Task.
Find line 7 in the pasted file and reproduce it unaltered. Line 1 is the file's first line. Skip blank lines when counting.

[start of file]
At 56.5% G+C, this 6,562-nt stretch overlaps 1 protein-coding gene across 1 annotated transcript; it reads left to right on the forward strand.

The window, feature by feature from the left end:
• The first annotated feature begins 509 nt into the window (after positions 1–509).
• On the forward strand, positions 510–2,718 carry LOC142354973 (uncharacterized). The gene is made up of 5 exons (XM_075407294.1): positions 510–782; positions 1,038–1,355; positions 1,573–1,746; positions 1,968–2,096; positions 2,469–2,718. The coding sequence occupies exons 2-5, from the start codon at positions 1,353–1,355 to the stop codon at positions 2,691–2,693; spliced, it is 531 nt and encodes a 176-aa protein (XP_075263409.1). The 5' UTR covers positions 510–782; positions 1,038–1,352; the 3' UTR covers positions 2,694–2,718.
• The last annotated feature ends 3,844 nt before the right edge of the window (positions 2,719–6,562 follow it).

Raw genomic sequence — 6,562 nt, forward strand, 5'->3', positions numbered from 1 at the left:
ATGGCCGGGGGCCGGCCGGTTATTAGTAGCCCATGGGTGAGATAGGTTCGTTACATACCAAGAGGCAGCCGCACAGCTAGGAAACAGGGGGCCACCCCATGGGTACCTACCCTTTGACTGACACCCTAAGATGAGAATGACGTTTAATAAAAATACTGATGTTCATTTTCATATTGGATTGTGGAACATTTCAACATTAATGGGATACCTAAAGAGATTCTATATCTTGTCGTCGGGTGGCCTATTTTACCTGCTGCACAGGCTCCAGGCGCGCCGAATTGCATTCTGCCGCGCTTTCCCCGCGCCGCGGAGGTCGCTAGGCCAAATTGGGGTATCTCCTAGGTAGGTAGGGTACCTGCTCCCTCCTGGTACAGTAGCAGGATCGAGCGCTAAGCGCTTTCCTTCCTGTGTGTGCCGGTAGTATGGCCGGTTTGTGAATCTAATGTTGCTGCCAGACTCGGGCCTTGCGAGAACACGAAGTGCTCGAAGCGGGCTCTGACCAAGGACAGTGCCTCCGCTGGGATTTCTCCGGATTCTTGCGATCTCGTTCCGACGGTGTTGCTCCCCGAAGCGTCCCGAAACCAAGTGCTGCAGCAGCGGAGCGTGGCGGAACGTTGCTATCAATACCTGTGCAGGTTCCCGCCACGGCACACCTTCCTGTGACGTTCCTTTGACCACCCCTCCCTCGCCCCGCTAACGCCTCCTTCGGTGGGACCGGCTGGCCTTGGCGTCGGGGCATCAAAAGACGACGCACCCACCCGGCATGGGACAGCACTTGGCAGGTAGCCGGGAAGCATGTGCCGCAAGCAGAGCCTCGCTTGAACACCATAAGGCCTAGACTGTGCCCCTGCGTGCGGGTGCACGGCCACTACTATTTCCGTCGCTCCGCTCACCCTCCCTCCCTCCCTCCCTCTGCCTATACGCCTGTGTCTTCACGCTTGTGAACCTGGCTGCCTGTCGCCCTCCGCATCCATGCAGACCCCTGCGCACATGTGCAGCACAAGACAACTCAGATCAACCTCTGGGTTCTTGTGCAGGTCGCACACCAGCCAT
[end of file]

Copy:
ATGGCCGGGGGCCGGCCGGTTATTAGTAGCCCATGGGTGAGATAGGTTCGTTACATACCAAGAGGCAGCCGCACAGCTAGGAAACAGGGGGCCACCCCATGGGTACCTACCCTTTGACTGACACCCTAAGATGAGAATGACGTTTAATAAAAATACTGATGTTCATTTTCATATTGGATTGTGGAACATTTCAACATTAATGGGATACCTAAAGAGATTCTATATCTTGTCGTCGGGTGGCCTATTTTACCTGCTGCACAGGCTCCAGGCGCGCCGAATTGCATTCTGCCGCGCTTTCCCCGCGCCGCGGAGGTCGCTAGGCCAAATTGGGGTATCTCCTAGGTAGGTAGGGTACCTGCTCCCTCCTGGTACAGTAGCAGGATCGAGCGCTAAGCGCTTTCCTTCCTGTGTGTGCCGGTAGTATGGCCGGTTTGTGAATCTAATGTTGCTGCCAGACTCGGGCCTTGCGAGAACACGAAGTGCTCGAAGCGGGCTCTGACCAAGGACAGTGCCTCCGCTGGGATTTCTCCGGATTCTTGCGATCTCGTTCCGACGGTGTTGCTCCCCGAAGCGTCCCGAAACCAAGTGCTGCAGCAGCGGAGCGTGGCGGAACGTTGCTATCAATACCTGTGCAGGTTCCCGCCACGGCACACCTTCCTGTGACGTTCCTTTGACCACCCCTCCCTCGCCCCGCTAACGCCTCCTTCGGTGGGACCGGCTGGCCTTGGCGTCGGGGCATCAAAAGACGACGCACCCACCCGGCATGGGACAGCACTTGGCAGGTAGCCGGGAAGCATGTGCCGCAAGCAGAGCCTCGCTTGAACACCATAAGGCCTAGACTGTGCCCCTGCGTGCGGGTGCACGGCCACTACTATTTCCGTCGCTCCGCTCACCCTCCCTCCCTCCCTCCCTCTGCCTATACGCCTGTGTCTTCACGCTTGTGAACCTGGCTGCCTGTCGCCCTCCGCATCCATGCAGACCCCTGCGCACATGTGCAGCACAAGACAACTCAGATCAACCTCTGGGTTCTTGTGCAGGTCGCACACCAGCCAT